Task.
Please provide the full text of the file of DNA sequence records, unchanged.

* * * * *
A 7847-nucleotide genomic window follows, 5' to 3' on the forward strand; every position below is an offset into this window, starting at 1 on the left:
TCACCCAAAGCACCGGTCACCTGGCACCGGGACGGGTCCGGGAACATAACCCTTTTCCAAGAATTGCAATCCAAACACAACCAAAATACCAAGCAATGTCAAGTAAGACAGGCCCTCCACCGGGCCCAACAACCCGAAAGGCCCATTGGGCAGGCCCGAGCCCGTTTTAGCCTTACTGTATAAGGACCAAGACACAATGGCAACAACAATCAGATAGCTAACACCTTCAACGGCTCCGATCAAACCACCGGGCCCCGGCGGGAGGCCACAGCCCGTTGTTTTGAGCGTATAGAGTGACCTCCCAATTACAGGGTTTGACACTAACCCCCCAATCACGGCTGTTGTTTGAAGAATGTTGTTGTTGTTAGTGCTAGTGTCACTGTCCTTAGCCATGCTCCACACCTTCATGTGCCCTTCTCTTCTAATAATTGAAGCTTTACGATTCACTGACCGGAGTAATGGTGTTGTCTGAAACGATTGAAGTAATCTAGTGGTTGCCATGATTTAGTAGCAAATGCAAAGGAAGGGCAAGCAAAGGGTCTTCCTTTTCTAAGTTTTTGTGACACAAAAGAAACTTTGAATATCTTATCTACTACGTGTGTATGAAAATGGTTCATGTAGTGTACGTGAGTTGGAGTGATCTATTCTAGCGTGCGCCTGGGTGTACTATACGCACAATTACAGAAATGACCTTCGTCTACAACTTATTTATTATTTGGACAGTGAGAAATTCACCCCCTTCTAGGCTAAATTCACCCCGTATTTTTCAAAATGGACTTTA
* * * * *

A 7847-nucleotide genomic window follows, 5' to 3' on the forward strand; every position below is an offset into this window, starting at 1 on the left:
TCACCCAAAGCACCGGTCACCTGGCACCGGGACGGGTCCGGGAACATAACCCTTTTCCAAGAATTGCAATCCAAACACAACCAAAATACCAAGCAATGTCAAGTAAGACAGGCCCTCCACCGGGCCCAACAACCCGAAAGGCCCATTGGGCAGGCCCGAGCCCGTTTTAGCCTTACTGTATAAGGACCAAGACACAATGGCAACAACAATCAGATAGCTAACACCTTCAACGGCTCCGATCAAACCACCGGGCCCCGGCGGGAGGCCACAGCCCGTTGTTTTGAGCGTATAGAGTGACCTCCCAATTACAGGGTTTGACACTAACCCCCCAATCACGGCTGTTGTTTGAAGAATGTTGTTGTTGTTAGTGCTAGTGTCACTGTCCTTAGCCATGCTCCACACCTTCATGTGCCCTTCTCTTCTAATAATTGAAGCTTTACGATTCACTGACCGGAGTAATGGTGTTGTCTGAAACGATTGAAGTAATCTAGTGGTTGCCATGATTTAGTAGCAAATGCAAAGGAAGGGCAAGCAAAGGGTCTTCCTTTTCTAAGTTTTTGTGACACAAAAGAAACTTTGAATATCTTATCTACTACGTGTGTATGAAAATGGTTCATGTAGTGTACGTGAGTTGGAGTGATCTATTCTAGCGTGCGCCTGGGTGTACTATACGCACAATTACAGAAATGACCTTCGTCTACAACTTATTTATTATTTGGACAGTGAGAAATTCACCCCCTTCTAGGCTAAATTCACCCCGTATTTTTCAAAATGGACTTTA